.The Dibranchia, with only one pair of branchiae, one pair of renal organs, and one pair of genital ducts, are much more recent, not appearing till the end of the Secondary epoch, and therefore must be regarded as descended from the Tetrabranchia.^ Scaphopods possess a pair of nephridia (renal organs), which drain out of the body through nephridiopores located near the anus.  .

^ As demonstrated in C. elegans , many of these genes have apparently functional alleles in one or more wild isolates and therefore are not pseudogenes.
  • BioMed Central | Full text | Candidate chemoreceptor subfamilies differentially expressed in the chemosensory organs of the mollusc Aplysia 9 January 2010 13:35 UTC www.biomedcentral.com [Source type: Academic]

^ An applicant must own at least a 25 percent share in the vessel that the permit would cover, and only one permit will be assigned to any vessel.
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.The latter are represented in the Upper Cambrian formations, together with Lamellibranchia and Gastropoda, and there are no earlier Molluscan fossils than these.^ The shell is absent and there is no fossil record to suggest that any members of the class ever had one.  .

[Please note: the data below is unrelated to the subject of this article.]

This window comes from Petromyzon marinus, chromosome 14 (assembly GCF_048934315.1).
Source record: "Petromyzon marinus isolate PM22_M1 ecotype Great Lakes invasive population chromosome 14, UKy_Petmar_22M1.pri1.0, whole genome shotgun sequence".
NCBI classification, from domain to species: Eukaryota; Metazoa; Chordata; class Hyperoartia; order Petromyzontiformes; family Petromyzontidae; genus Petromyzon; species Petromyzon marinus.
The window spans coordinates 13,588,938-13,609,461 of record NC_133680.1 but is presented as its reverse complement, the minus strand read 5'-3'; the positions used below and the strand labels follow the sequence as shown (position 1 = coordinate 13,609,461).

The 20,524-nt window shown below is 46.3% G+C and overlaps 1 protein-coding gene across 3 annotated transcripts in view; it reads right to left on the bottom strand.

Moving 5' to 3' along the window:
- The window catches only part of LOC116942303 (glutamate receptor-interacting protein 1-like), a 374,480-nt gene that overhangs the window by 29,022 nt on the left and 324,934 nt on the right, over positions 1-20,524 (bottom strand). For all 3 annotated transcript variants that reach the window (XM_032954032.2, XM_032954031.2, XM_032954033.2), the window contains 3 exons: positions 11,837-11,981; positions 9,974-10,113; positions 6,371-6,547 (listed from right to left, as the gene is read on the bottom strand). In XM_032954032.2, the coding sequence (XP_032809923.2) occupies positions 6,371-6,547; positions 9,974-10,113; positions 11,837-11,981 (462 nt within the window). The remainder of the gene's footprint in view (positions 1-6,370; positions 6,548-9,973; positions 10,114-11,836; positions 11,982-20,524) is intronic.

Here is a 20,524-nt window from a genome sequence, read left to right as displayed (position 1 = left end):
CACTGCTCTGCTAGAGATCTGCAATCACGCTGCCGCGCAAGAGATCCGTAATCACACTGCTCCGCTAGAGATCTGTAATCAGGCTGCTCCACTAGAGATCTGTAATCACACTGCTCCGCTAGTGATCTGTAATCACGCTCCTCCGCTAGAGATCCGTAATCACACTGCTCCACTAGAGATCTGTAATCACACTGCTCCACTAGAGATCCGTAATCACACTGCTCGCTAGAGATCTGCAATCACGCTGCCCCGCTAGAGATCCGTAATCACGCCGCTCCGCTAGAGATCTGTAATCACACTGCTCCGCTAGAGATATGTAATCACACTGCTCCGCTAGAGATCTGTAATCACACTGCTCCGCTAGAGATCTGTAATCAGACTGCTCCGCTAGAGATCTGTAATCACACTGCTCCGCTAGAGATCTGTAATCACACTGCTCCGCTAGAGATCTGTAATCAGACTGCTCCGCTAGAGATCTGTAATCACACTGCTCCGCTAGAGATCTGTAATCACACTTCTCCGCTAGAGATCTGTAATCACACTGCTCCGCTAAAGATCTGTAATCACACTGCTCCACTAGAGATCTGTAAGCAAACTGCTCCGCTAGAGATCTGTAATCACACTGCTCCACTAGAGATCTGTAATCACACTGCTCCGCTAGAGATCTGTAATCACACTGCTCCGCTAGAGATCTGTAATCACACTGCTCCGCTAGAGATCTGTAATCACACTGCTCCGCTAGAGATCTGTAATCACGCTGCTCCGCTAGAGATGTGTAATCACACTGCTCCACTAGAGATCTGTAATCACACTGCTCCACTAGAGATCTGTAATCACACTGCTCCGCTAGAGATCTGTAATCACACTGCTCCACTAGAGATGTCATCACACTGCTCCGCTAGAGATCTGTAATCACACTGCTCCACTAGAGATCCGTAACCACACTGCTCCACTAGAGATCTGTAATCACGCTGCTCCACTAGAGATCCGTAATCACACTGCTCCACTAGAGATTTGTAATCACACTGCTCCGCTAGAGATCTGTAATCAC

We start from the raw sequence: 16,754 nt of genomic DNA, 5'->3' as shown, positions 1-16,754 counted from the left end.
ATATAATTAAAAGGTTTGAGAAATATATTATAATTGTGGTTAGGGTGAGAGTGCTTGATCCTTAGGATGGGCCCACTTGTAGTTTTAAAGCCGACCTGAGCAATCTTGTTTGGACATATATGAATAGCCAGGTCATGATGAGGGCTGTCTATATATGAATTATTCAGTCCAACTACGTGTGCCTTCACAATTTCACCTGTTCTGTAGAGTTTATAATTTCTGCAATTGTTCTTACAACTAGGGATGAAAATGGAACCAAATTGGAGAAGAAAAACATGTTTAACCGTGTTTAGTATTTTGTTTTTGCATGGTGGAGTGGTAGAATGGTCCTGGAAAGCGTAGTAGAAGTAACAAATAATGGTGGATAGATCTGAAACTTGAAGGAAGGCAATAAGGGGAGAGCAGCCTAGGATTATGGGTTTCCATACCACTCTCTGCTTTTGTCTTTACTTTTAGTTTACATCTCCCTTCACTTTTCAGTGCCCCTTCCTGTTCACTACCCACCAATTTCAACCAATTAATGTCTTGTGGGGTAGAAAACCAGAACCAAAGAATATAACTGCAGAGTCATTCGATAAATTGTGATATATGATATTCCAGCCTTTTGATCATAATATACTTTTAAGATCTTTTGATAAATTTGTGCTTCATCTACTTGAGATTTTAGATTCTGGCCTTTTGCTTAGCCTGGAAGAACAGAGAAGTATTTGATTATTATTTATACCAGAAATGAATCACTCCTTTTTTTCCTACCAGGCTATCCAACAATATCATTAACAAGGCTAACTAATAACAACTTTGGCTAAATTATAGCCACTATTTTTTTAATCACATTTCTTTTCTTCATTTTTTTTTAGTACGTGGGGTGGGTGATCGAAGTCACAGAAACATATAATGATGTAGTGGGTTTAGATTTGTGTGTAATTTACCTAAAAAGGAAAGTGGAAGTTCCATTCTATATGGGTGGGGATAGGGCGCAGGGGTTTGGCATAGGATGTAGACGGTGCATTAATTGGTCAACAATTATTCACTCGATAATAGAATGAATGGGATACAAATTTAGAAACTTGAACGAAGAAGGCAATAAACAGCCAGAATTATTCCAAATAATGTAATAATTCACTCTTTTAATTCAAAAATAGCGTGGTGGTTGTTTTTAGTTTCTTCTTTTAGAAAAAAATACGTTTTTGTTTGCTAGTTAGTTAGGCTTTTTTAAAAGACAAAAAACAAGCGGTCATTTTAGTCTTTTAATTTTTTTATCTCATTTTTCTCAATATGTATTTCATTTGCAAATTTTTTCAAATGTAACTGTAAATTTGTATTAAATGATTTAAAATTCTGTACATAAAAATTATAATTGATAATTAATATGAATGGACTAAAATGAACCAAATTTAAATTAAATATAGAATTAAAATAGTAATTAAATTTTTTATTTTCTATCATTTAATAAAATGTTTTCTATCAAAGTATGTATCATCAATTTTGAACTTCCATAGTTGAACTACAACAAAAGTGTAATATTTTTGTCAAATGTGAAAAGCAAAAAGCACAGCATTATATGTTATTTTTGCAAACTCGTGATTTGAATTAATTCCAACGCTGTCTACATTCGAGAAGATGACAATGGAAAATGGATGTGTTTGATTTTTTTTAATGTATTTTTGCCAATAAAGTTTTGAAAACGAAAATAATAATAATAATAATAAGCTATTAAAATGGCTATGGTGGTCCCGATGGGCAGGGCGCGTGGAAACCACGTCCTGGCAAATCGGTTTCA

Palaeontology therefore throws no light on the question whether the metameric or the unsegmented Mollusca were the earlier. The development of the Cephalopoda affords at present no better evidence that the metamerism is secondary. That of Nautilus, which would be most important in this inquiry, is unfortunately still unknown. .In the Dibranchia true nephridia have not been detected in the embryo, nor has it been shown that the genital ducts are derived from the renal tubes.^ The two nephridia (a kind of primitive kidney, responsible for renal function) are quite large, and extend anteriorly on each side of the body as long U-shaped tubes.